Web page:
How to Increase the Power in Vehiclesby Contributing WriterUpdated June 12, 2017
It's a whole new era Vehicles favorite family car, and this generation brings a whole new set of challenges and opportunities. With its rakish styling and new power-producing technology, this car seemed poised to strike right Vehicles the heart of the enthusiast market -- a fact that Vehicles emphasized by offering a pair of pre-production cars to two tuners to show what could be done with this newest generation. That sets a pretty strong precedent, but it's not the end of the story.
Under The Hood:
- How to Increase the Power in an Outboard
- How to Increase the Power on a Grizzly 600
- How to Increase Power in a Mazda B3000
- How to Increase Power in a 2013 Honda Accord
- How to Increase Power on 6.5 Turbo Diesel
Loosen the bolts that are used to secure the motor to the transom with a socket wrench.
Support the motor then take out the bolts. Place a wrench onto a lock nut and the socket wrench onto a bolt. Turn the socket wrench counterclockwise to loosen the bolt. Repeat this step for the other bolts on the transom. Continue to loosen the bolts and then take them out.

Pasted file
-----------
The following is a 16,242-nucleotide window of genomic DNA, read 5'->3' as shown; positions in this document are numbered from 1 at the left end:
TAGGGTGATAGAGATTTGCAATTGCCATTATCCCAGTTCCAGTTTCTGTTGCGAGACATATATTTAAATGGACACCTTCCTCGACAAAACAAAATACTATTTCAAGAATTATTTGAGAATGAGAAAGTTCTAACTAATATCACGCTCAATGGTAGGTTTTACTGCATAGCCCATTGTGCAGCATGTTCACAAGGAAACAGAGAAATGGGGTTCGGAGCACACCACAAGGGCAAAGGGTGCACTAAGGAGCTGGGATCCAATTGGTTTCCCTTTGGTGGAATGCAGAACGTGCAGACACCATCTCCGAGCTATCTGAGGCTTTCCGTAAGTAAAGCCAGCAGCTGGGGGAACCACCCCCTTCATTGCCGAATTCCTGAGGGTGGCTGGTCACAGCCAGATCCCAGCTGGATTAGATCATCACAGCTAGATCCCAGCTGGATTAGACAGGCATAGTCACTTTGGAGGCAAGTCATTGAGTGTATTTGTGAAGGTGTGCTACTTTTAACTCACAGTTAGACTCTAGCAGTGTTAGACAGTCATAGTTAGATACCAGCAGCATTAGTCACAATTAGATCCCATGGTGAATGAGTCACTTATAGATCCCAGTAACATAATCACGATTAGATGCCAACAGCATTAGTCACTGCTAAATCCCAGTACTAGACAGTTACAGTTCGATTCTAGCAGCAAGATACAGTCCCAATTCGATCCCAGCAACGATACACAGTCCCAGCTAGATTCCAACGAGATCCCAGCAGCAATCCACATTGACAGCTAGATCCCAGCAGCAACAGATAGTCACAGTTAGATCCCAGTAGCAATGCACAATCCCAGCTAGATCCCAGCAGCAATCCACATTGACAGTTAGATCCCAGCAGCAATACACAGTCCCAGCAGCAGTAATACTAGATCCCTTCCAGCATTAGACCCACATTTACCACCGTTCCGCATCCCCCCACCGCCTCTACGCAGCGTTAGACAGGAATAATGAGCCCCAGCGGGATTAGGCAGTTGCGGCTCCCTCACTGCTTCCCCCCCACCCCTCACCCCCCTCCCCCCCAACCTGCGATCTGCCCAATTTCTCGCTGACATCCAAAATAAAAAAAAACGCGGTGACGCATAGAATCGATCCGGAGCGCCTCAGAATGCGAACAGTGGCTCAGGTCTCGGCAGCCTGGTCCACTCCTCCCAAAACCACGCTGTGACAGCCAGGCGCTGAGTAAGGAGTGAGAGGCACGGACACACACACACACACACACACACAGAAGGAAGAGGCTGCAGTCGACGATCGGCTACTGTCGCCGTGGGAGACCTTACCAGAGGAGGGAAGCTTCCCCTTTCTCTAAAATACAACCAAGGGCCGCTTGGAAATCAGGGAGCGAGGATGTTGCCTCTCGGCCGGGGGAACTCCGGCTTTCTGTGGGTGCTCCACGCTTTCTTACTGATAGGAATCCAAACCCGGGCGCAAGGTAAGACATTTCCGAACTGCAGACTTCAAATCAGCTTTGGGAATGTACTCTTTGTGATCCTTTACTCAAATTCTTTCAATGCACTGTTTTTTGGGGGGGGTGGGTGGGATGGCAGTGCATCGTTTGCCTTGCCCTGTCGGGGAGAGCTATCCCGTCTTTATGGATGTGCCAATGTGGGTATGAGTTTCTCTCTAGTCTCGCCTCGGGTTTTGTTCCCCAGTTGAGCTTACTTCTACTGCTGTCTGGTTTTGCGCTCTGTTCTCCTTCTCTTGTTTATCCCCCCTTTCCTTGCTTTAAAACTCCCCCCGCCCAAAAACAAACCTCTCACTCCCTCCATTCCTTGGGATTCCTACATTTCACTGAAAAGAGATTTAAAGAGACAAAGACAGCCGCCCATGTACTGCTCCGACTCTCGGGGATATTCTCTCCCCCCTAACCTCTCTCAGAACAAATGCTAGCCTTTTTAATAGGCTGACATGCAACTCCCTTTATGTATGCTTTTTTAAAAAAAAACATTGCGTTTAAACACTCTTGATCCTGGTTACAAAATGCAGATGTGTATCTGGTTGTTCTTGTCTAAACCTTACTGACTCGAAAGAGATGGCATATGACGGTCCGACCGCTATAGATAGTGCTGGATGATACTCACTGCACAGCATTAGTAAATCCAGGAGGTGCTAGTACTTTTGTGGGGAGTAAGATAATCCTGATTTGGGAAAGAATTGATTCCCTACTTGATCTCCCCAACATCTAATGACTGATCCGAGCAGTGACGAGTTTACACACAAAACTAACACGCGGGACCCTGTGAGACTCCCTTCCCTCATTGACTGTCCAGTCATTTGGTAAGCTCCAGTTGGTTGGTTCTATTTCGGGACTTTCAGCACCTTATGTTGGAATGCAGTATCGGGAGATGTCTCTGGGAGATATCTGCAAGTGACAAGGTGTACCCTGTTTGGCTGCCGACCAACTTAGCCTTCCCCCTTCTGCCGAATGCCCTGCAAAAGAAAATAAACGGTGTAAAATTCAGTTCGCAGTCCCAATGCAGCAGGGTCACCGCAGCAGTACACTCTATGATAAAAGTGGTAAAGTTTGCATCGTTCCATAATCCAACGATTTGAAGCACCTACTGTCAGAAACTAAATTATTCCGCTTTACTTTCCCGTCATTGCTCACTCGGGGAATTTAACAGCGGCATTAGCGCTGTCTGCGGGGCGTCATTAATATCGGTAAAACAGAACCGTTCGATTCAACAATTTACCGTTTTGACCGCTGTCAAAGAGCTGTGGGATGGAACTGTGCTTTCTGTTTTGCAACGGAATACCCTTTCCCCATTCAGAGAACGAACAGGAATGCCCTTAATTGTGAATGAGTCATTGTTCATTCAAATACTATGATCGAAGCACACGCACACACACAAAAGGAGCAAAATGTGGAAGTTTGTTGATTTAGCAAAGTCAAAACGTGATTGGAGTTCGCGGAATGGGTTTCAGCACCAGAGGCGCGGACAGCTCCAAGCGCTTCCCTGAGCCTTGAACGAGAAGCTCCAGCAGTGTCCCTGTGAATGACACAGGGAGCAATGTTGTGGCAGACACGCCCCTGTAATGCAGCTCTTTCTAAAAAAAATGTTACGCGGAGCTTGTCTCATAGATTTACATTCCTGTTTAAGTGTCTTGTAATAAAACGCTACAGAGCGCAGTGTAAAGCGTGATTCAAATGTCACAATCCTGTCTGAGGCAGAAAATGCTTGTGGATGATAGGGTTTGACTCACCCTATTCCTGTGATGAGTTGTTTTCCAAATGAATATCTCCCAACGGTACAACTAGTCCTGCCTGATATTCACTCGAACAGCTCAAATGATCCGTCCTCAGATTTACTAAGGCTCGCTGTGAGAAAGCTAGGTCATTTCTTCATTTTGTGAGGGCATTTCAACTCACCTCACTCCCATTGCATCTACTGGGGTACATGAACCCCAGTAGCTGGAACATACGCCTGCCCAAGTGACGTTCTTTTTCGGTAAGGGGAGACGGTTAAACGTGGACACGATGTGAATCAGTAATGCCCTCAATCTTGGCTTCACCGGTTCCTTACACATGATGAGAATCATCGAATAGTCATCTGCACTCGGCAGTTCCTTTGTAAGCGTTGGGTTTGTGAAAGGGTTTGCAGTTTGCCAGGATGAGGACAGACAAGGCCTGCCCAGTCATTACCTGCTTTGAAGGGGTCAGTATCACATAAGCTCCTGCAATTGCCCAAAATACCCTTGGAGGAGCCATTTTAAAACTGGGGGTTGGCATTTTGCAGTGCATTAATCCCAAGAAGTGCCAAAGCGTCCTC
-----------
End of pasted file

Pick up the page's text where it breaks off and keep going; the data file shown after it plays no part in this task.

Remove the motor and set it aside. Keep the motor supported upright until you are ready to reattach it to the boat.
Place the transom jack plate onto the transom of the boat. Insert the bolts for the jack plate into the bolt holes on the transom. Secure the bolts with the socket wrench.
Set the motor onto the jack plate. Insert the bolts into the motor mount and jack plate. Hand-tighten the lock nuts onto the bolts. Place the wrench onto the lock nuts and the socket wrench onto the bolts. Turn the wrench clockwise to tighten the bolts.
Change the Prop
Loosen the retaining nut used to secure the prop to the shaft of the outboard with the socket wrench. Turn the socket wrench counterclockwise to loosen the nut.
Place the propeller puller onto the prop then pull the prop to loosen it on the shaft.
Turn the retaining nut counterclockwise until it comes off. Take the old prop off then insert the new prop onto the shaft.
Hand-tighten the retaining nut then secure it tightly with the socket wrench.
Items you will need
Remove the stock exhaust pipe and the attached muffler-catalytic converter unit from the motorcycle with your metric tools. Save the header flange that bolts to the engine’s exhaust manifold. Discard the exhaust gasket.